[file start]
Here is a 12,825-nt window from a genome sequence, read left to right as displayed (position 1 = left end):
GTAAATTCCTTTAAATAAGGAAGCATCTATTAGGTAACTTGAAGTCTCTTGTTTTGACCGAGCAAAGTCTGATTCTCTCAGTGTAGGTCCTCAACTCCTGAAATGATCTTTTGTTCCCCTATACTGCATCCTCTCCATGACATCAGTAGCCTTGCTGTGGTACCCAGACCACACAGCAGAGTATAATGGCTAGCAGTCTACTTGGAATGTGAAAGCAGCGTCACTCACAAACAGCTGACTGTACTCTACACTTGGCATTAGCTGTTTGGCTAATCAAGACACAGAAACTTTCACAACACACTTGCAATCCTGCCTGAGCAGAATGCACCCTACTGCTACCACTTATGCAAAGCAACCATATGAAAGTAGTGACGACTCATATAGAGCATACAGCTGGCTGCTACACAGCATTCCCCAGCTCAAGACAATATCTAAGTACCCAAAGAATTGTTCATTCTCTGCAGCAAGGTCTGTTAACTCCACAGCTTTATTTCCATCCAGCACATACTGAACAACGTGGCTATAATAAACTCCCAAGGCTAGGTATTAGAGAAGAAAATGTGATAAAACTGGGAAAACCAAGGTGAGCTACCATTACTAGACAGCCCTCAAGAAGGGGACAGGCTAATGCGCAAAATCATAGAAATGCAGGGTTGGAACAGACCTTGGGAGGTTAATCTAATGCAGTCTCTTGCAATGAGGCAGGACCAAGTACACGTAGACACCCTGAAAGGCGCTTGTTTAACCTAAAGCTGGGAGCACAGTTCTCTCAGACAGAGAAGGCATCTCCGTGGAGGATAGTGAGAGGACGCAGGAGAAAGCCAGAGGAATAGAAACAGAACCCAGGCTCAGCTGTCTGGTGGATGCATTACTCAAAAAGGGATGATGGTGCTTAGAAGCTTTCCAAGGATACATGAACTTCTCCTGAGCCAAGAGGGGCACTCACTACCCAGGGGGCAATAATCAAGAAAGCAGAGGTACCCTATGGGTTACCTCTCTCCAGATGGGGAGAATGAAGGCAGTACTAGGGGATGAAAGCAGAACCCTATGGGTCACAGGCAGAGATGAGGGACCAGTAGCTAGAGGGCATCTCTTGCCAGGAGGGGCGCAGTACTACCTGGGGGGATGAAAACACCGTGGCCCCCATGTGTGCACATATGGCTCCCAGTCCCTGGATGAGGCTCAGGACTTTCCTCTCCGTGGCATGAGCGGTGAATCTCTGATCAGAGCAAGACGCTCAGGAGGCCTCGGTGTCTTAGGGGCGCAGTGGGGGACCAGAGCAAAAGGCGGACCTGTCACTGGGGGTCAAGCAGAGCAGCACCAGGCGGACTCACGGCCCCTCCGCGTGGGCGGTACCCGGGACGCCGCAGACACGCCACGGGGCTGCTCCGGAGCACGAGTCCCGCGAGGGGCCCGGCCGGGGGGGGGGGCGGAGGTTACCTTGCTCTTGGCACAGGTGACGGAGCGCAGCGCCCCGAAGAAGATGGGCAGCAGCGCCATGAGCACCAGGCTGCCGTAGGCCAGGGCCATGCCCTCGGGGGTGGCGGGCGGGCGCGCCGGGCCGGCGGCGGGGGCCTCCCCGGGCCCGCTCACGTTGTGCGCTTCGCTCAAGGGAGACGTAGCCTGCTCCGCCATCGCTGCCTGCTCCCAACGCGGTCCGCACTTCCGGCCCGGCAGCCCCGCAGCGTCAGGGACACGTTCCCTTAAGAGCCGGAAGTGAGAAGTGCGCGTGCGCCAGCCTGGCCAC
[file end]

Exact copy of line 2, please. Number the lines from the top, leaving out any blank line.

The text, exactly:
GTAAATTCCTTTAAATAAGGAAGCATCTATTAGGTAACTTGAAGTCTCTTGTTTTGACCGAGCAAAGTCTGATTCTCTCAGTGTAGGTCCTCAACTCCTGAAATGATCTTTTGTTCCCCTATACTGCATCCTCTCCATGACATCAGTAGCCTTGCTGTGGTACCCAGACCACACAGCAGAGTATAATGGCTAGCAGTCTACTTGGAATGTGAAAGCAGCGTCACTCACAAACAGCTGACTGTACTCTACACTTGGCATTAGCTGTTTGGCTAATCAAGACACAGAAACTTTCACAACACACTTGCAATCCTGCCTGAGCAGAATGCACCCTACTGCTACCACTTATGCAAAGCAACCATATGAAAGTAGTGACGACTCATATAGAGCATACAGCTGGCTGCTACACAGCATTCCCCAGCTCAAGACAATATCTAAGTACCCAAAGAATTGTTCATTCTCTGCAGCAAGGTCTGTTAACTCCACAGCTTTATTTCCATCCAGCACATACTGAACAACGTGGCTATAATAAACTCCCAAGGCTAGGTATTAGAGAAGAAAATGTGATAAAACTGGGAAAACCAAGGTGAGCTACCATTACTAGACAGCCCTCAAGAAGGGGACAGGCTAATGCGCAAAATCATAGAAATGCAGGGTTGGAACAGACCTTGGGAGGTTAATCTAATGCAGTCTCTTGCAATGAGGCAGGACCAAGTACACGTAGACACCCTGAAAGGCGCTTGTTTAACCTAAAGCTGGGAGCACAGTTCTCTCAGACAGAGAAGGCATCTCCGTGGAGGATAGTGAGAGGACGCAGGAGAAAGCCAGAGGAATAGAAACAGAACCCAGGCTCAGCTGTCTGGTGGATGCATTACTCAAAAAGGGATGATGGTGCTTAGAAGCTTTCCAAGGATACATGAACTTCTCCTGAGCCAAGAGGGGCACTCACTACCCAGGGGGCAATAATCAAGAAAGCAGAGGTACCCTATGGGTTACCTCTCTCCAGATGGGGAGAATGAAGGCAGTACTAGGGGATGAAAGCAGAACCCTATGGGTCACAGGCAGAGATGAGGGACCAGTAGCTAGAGGGCATCTCTTGCCAGGAGGGGCGCAGTACTACCTGGGGGGATGAAAACACCGTGGCCCCCATGTGTGCACATATGGCTCCCAGTCCCTGGATGAGGCTCAGGACTTTCCTCTCCGTGGCATGAGCGGTGAATCTCTGATCAGAGCAAGACGCTCAGGAGGCCTCGGTGTCTTAGGGGCGCAGTGGGGGACCAGAGCAAAAGGCGGACCTGTCACTGGGGGTCAAGCAGAGCAGCACCAGGCGGACTCACGGCCCCTCCGCGTGGGCGGTACCCGGGACGCCGCAGACACGCCACGGGGCTGCTCCGGAGCACGAGTCCCGCGAGGGGCCCGGCCGGGGGGGGGGGCGGAGGTTACCTTGCTCTTGGCACAGGTGACGGAGCGCAGCGCCCCGAAGAAGATGGGCAGCAGCGCCATGAGCACCAGGCTGCCGTAGGCCAGGGCCATGCCCTCGGGGGTGGCGGGCGGGCGCGCCGGGCCGGCGGCGGGGGCCTCCCCGGGCCCGCTCACGTTGTGCGCTTCGCTCAAGGGAGACGTAGCCTGCTCCGCCATCGCTGCCTGCTCCCAACGCGGTCCGCACTTCCGGCCCGGCAGCCCCGCAGCGTCAGGGACACGTTCCCTTAAGAGCCGGAAGTGAGAAGTGCGCGTGCGCCAGCCTGGCCAC